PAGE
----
Julian M. Goldman, MD, Committee on Electronic Media and Information Technology, and Medical Director, Partners HealthCare Biomedical Engineering, Assistant in Anesthesia, Massachusetts General Hospital/HMS, Director, Medical Device Interoperability Program (MD PnP) at MGH/PHS, Boston.

Julian M. Goldman, MD, Committee on Electronic Media and Information Technology, and Medical Director, Partners HealthCare Biomedical Engineering, Assistant in Anesthesia, Massachusetts General Hospital/HMS, Director, Medical Device Interoperability Program (MD PnP) at MGH/PHS, Boston.

Beth Minzter, MD, MS, FIPP, Committee on Electronic Media and Information Technology, and Quality Improvement Officer, Department of Pain Management; Medical Director, Main Campus Pain Management, Cleveland Clinic.

Beth Minzter, MD, MS, FIPP, Committee on Electronic Media and Information Technology, and Quality Improvement Officer, Department of Pain Management; Medical Director, Main Campus Pain Management, Cleveland Clinic.

Jaime Ortiz, MD, MBA, FASA, Committee on Electronic Media and Information Technology, and Associate Professor of Anesthesiology, Baylor College of Medicine; Deputy Chief of Anesthesiology Service, Director of Regional Anesthesia, and Co-Director Acute Pain Management Service, Ben Taub Hospital, Houston.

Jaime Ortiz, MD, MBA, FASA, Committee on Electronic Media and Information Technology, and Associate Professor of Anesthesiology, Baylor College of Medicine; Deputy Chief of Anesthesiology Service, Director of Regional Anesthesia, and Co-Director Acute Pain Management Service, Ben Taub Hospital, Houston.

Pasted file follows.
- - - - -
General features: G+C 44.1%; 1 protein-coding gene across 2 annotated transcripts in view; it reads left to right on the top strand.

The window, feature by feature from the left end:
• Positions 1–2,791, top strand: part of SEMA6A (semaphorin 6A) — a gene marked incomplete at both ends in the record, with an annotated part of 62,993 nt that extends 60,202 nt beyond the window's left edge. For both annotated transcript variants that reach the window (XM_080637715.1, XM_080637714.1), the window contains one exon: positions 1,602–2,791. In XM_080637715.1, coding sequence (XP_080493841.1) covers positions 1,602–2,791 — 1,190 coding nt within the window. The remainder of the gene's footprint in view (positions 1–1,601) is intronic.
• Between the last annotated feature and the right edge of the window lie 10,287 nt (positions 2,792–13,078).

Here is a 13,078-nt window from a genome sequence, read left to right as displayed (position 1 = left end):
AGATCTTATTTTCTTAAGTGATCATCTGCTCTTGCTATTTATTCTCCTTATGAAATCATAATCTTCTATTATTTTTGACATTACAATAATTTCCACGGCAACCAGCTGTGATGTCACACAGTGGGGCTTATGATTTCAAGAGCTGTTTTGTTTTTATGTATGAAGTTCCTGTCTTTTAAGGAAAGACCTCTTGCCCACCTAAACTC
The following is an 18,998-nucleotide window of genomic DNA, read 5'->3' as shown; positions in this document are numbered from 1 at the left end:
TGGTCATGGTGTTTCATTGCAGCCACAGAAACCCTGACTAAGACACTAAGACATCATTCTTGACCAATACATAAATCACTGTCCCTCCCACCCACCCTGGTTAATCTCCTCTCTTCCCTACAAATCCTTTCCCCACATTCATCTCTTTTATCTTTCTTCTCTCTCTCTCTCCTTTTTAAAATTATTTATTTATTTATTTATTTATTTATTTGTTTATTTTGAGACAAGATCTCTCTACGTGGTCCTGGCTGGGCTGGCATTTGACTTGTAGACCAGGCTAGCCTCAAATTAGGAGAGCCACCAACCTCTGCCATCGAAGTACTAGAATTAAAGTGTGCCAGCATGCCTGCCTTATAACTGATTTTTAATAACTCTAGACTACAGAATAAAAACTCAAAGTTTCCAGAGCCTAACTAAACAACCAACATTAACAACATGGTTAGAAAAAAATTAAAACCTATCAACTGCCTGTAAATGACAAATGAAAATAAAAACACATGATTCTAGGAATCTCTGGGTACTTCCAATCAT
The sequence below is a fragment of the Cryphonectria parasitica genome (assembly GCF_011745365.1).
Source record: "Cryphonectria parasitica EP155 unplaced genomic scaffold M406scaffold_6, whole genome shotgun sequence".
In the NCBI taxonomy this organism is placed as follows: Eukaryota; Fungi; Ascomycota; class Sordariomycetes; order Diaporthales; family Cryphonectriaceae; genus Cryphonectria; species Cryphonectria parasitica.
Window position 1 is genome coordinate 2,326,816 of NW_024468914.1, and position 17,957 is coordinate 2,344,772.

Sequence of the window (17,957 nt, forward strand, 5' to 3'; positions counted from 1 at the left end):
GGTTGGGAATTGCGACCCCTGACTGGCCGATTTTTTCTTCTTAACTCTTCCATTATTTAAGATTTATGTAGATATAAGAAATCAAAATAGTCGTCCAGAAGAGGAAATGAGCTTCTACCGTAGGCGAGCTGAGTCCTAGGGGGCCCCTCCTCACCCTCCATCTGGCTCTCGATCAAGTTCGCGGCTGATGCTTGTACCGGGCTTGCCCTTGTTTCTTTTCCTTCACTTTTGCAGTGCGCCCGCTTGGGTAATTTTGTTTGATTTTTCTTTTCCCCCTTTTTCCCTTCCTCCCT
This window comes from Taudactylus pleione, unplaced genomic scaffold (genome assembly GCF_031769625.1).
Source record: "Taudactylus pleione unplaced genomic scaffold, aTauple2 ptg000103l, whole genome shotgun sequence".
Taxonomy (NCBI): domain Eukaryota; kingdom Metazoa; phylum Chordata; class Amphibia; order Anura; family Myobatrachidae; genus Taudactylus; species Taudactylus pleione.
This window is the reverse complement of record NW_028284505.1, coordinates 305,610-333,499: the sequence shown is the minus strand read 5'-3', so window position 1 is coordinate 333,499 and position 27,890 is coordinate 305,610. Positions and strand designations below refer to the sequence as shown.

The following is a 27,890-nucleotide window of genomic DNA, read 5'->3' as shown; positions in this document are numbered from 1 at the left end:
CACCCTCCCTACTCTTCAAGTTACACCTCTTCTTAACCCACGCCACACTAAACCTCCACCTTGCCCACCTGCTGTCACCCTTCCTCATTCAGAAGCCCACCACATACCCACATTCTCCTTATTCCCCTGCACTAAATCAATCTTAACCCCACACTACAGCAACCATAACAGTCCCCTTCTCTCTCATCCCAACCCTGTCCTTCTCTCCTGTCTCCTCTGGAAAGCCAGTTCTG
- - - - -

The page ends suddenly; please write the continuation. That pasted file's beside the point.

Mark Banoub, MD, FASA, MBA, CPE, FASA, FAAPL, Committee on Electronic Media and Information Technology, and Senior Staff Anesthesiologist, Henry Ford Medical Group.

Mark Banoub, MD, FASA, MBA, CPE, FASA, FAAPL, Committee on Electronic Media and Information Technology, and Senior Staff Anesthesiologist, Henry Ford Medical Group.

Brian S. Rothman, MD, Chair, Committee on Electronic Media and Information Technology, Associate Professor of Anesthesiology, Surgery, and Biomedical Informatics, and Medical Director, VUMC Revenue Cycle, Vanderbilt University School of Medicine, Nashville.

Brian S. Rothman, MD, Chair, Committee on Electronic Media and Information Technology, Associate Professor of Anesthesiology, Surgery, and Biomedical Informatics, and Medical Director, VUMC Revenue Cycle, Vanderbilt University School of Medicine, Nashville.

Anesthesiologists and the lay public are familiar with ransomware attacks of electronic health records (EHRs) in which EHR databases are encrypted until a ransom is paid. But the EHR is not the only vulnerable perioperative equipment. Medical devices may be susceptible to cybersecurity threats.

Over the last two years, software vulnerabilities that render specific models of anesthesia workstations, ventilators, infusion pumps, and imaging devices susceptible to cybersecurity attacks have been identified.

Examples of effects of cybersecurity attacks on medical devices:

  • shutdown of device

  • distortion of display screen

  • loss of device functions

  • over or under delivery of tidal volume

  • inaccurate data presented on a remote alarm display

  • erroneous data transmitted to the EHR

  • remote control of device settings

  • silencing of alarms

  • theft of patient data

  • inability to update IV drug library

If one of these software vulnerabilities is exploited through a nefarious attack, device performance could be affected in diverse and subtle ways that may be difficult to detect during clinical care.

Intrinsic to the safe conduct of anesthesia is the assessment of risks and implementation of appropriate mitigation plans. For example, we perform pre-use equipment checks and plan for foreseeable equipment failures by ensuring the availability of a secondary oxygen supply, manual self-inflating resuscitator, and a flashlight for every anesthetic. If an event and its clinical impact are foreseeable, we plan accordingly.